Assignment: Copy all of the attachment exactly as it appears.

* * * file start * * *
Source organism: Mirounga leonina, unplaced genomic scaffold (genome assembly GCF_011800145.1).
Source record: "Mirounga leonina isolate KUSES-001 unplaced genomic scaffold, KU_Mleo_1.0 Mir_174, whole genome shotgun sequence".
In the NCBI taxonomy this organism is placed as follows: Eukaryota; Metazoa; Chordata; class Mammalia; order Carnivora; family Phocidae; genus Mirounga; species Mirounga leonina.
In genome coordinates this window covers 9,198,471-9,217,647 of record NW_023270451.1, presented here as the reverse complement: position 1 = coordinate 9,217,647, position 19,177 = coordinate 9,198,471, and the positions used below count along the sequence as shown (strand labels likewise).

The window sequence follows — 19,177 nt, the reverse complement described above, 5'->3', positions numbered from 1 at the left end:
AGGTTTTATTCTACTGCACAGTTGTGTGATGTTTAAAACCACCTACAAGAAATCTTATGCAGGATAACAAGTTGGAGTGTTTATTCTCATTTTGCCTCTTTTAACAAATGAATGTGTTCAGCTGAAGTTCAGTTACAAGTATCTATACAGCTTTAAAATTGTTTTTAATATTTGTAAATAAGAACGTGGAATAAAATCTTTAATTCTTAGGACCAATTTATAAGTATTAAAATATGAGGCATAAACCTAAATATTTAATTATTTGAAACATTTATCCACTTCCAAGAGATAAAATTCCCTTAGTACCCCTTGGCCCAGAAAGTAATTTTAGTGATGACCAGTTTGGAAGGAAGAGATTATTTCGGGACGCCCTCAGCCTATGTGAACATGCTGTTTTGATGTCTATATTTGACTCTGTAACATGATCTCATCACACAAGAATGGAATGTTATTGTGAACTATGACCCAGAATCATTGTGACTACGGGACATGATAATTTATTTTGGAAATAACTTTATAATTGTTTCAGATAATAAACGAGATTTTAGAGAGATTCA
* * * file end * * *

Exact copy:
Source organism: Mirounga leonina, unplaced genomic scaffold (genome assembly GCF_011800145.1).
Source record: "Mirounga leonina isolate KUSES-001 unplaced genomic scaffold, KU_Mleo_1.0 Mir_174, whole genome shotgun sequence".
In the NCBI taxonomy this organism is placed as follows: Eukaryota; Metazoa; Chordata; class Mammalia; order Carnivora; family Phocidae; genus Mirounga; species Mirounga leonina.
In genome coordinates this window covers 9,198,471-9,217,647 of record NW_023270451.1, presented here as the reverse complement: position 1 = coordinate 9,217,647, position 19,177 = coordinate 9,198,471, and the positions used below count along the sequence as shown (strand labels likewise).

The window sequence follows — 19,177 nt, the reverse complement described above, 5'->3', positions numbered from 1 at the left end:
AGGTTTTATTCTACTGCACAGTTGTGTGATGTTTAAAACCACCTACAAGAAATCTTATGCAGGATAACAAGTTGGAGTGTTTATTCTCATTTTGCCTCTTTTAACAAATGAATGTGTTCAGCTGAAGTTCAGTTACAAGTATCTATACAGCTTTAAAATTGTTTTTAATATTTGTAAATAAGAACGTGGAATAAAATCTTTAATTCTTAGGACCAATTTATAAGTATTAAAATATGAGGCATAAACCTAAATATTTAATTATTTGAAACATTTATCCACTTCCAAGAGATAAAATTCCCTTAGTACCCCTTGGCCCAGAAAGTAATTTTAGTGATGACCAGTTTGGAAGGAAGAGATTATTTCGGGACGCCCTCAGCCTATGTGAACATGCTGTTTTGATGTCTATATTTGACTCTGTAACATGATCTCATCACACAAGAATGGAATGTTATTGTGAACTATGACCCAGAATCATTGTGACTACGGGACATGATAATTTATTTTGGAAATAACTTTATAATTGTTTCAGATAATAAACGAGATTTTAGAGAGATTCA